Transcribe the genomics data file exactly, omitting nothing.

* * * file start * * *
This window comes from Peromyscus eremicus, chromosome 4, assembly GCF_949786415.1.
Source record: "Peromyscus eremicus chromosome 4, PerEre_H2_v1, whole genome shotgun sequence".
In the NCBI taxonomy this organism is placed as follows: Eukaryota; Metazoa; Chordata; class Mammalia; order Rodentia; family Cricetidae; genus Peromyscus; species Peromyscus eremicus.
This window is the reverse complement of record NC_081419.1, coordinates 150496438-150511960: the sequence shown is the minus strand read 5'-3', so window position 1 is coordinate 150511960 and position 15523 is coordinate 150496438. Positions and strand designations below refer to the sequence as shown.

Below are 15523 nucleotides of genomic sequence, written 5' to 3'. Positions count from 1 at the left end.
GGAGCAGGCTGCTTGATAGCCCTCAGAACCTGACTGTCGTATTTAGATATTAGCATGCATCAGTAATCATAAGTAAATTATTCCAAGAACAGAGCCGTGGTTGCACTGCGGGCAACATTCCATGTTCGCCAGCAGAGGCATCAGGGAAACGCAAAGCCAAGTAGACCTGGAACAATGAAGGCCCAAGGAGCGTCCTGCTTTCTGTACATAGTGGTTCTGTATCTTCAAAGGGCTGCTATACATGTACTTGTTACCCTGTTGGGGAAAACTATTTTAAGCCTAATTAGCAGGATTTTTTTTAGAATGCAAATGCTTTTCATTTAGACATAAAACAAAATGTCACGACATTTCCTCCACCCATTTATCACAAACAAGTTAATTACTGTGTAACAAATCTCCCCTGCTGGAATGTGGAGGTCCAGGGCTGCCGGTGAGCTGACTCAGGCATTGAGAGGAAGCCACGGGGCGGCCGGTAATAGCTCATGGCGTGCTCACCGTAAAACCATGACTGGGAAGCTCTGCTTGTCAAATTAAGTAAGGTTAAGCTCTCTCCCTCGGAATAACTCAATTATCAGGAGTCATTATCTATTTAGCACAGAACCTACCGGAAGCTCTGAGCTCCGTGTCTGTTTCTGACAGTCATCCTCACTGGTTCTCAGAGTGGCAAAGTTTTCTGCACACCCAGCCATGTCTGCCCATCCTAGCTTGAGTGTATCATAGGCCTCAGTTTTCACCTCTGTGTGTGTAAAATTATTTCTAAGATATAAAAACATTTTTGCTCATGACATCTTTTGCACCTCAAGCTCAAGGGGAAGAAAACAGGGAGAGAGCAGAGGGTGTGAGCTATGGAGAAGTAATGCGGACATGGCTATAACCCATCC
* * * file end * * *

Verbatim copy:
This window comes from Peromyscus eremicus, chromosome 4, assembly GCF_949786415.1.
Source record: "Peromyscus eremicus chromosome 4, PerEre_H2_v1, whole genome shotgun sequence".
In the NCBI taxonomy this organism is placed as follows: Eukaryota; Metazoa; Chordata; class Mammalia; order Rodentia; family Cricetidae; genus Peromyscus; species Peromyscus eremicus.
This window is the reverse complement of record NC_081419.1, coordinates 150496438-150511960: the sequence shown is the minus strand read 5'-3', so window position 1 is coordinate 150511960 and position 15523 is coordinate 150496438. Positions and strand designations below refer to the sequence as shown.

Below are 15523 nucleotides of genomic sequence, written 5' to 3'. Positions count from 1 at the left end.
GGAGCAGGCTGCTTGATAGCCCTCAGAACCTGACTGTCGTATTTAGATATTAGCATGCATCAGTAATCATAAGTAAATTATTCCAAGAACAGAGCCGTGGTTGCACTGCGGGCAACATTCCATGTTCGCCAGCAGAGGCATCAGGGAAACGCAAAGCCAAGTAGACCTGGAACAATGAAGGCCCAAGGAGCGTCCTGCTTTCTGTACATAGTGGTTCTGTATCTTCAAAGGGCTGCTATACATGTACTTGTTACCCTGTTGGGGAAAACTATTTTAAGCCTAATTAGCAGGATTTTTTTTAGAATGCAAATGCTTTTCATTTAGACATAAAACAAAATGTCACGACATTTCCTCCACCCATTTATCACAAACAAGTTAATTACTGTGTAACAAATCTCCCCTGCTGGAATGTGGAGGTCCAGGGCTGCCGGTGAGCTGACTCAGGCATTGAGAGGAAGCCACGGGGCGGCCGGTAATAGCTCATGGCGTGCTCACCGTAAAACCATGACTGGGAAGCTCTGCTTGTCAAATTAAGTAAGGTTAAGCTCTCTCCCTCGGAATAACTCAATTATCAGGAGTCATTATCTATTTAGCACAGAACCTACCGGAAGCTCTGAGCTCCGTGTCTGTTTCTGACAGTCATCCTCACTGGTTCTCAGAGTGGCAAAGTTTTCTGCACACCCAGCCATGTCTGCCCATCCTAGCTTGAGTGTATCATAGGCCTCAGTTTTCACCTCTGTGTGTGTAAAATTATTTCTAAGATATAAAAACATTTTTGCTCATGACATCTTTTGCACCTCAAGCTCAAGGGGAAGAAAACAGGGAGAGAGCAGAGGGTGTGAGCTATGGAGAAGTAATGCGGACATGGCTATAACCCATCC